Commissioned officers identified by Slawson were Alexander Augusta (1825-1890), John van Surly DeGrasse (1825-1868). He also put David O. McCord in this category.
Newmark’s research led her to believe that McCord was miscategorized, and was not actually Black. As she writes in her preface, “If McCord had been identified as an African American man it is unlikely he would be appointed surgeon to an all white regiment in 1862, prior to the start of official recruitment of Black men that began in 1863.”
To those two commissioned officers, Newmark’s book adds twelve more who served as contract surgeons, for a total of fourteen.
William Peter Powell Jr. (1834-1916)
Anderson Ruffin Abbott (1837-1913)
John H. Rapier Jr. (1835-1866)
Richard Henry Greene (1833-1877)
Willis Richardson Revels (c.1817-1879)
Benjamin Antonius Boseman Jr. (1840-1881)
Charles Burliegh Purvis (1842-1929)
Cortlandt Van Rensselaer Creed (1833-1900)
William Baldwin Ellis (1833-1866)
Alpheus W. Tucker (1844-1880)
Joseph Dennis Harris (1833-1884)
Charles H. Taylor (1844-1875)
The text provides detailed biographical sketches of each one accompanied by photos and excerpts from letters and other manuscript material. All are discussed in detail in this 283-page soft cover book.
“You find small amounts of information that leads you to the next level of information and then the next level of information,” she said describing her research method. “It takes persistence, an inquisitive mind, the ability to think outside the box, and a passion for the subject matter.”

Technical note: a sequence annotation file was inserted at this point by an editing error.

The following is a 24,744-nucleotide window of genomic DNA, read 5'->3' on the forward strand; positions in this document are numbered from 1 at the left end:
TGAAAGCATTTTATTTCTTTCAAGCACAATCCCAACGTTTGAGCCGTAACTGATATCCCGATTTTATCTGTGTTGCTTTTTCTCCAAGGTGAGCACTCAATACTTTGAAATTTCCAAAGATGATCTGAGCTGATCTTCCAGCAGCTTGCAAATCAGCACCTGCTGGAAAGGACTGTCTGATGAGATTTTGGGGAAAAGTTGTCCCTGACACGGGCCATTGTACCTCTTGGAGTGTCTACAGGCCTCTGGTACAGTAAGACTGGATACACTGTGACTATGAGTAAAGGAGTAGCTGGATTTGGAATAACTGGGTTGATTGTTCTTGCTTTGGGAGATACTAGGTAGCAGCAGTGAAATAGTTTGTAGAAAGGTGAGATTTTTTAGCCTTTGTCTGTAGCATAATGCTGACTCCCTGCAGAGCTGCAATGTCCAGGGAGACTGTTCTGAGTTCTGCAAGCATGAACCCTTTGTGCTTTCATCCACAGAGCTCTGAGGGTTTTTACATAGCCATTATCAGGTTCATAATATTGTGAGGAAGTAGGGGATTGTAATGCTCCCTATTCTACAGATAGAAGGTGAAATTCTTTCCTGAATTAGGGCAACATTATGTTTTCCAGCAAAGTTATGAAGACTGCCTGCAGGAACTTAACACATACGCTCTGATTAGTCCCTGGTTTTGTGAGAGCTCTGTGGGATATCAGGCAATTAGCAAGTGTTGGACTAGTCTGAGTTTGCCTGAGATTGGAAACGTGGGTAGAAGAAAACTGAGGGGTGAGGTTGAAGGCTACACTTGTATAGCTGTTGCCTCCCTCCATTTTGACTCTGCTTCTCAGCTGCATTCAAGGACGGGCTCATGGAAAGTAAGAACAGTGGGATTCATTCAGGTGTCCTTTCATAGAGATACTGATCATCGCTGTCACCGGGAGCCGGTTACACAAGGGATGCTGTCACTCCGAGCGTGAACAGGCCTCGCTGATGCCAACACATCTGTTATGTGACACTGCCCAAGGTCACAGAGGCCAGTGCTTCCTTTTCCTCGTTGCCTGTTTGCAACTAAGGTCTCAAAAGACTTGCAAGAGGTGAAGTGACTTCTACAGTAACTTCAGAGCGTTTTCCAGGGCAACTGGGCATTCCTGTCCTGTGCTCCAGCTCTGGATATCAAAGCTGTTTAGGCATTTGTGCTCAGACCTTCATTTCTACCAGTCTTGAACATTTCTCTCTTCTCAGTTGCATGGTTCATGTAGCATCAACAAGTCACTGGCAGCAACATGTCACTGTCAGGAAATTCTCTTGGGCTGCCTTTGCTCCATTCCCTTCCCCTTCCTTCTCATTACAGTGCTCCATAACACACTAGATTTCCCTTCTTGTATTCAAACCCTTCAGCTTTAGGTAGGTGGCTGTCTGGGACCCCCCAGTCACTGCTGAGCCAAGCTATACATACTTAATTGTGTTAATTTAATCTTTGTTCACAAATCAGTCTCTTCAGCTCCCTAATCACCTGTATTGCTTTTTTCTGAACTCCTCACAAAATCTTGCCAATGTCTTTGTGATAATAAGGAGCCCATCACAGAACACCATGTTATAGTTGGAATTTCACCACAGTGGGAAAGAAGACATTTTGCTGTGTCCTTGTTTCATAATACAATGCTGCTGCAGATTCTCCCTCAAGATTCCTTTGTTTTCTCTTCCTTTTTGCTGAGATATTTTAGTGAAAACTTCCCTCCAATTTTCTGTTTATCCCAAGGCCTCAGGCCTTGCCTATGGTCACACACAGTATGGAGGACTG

Though she retired from the National Library of Medicine in 2020, she found that “working at the world's largest biomedical library had distinct advantages. Being there opened it up for me.” She mentioned the frequent use of inter-library loan and the ease with which facsimiles of various manuscript materials can be transmitted, “now that so many collections have been digitized. That fact has been transformative to research in general.”
Along the way Newmark touches on several recurring themes:
One is the psychological impact of seeing a Black man in the uniform of an officer, and how the authority it symbolized shaped the view these men had of themselves, as well as how they were viewed by others, which she termed “the politics of appearance.”
Another is the pervasive aversion white doctors had to serving with a Black colleague. Even though some of the white physicians mentioned had abolitionist sympathies, or came from abolitionist backgrounds, those views did not extend so far as to be willing to serve with or under the command of a Black doctor. “You have to consider the time,” she said, “many were open, but not that open.” The Black doctors also faced opposition and exclusion when trying to join white-only medical societies.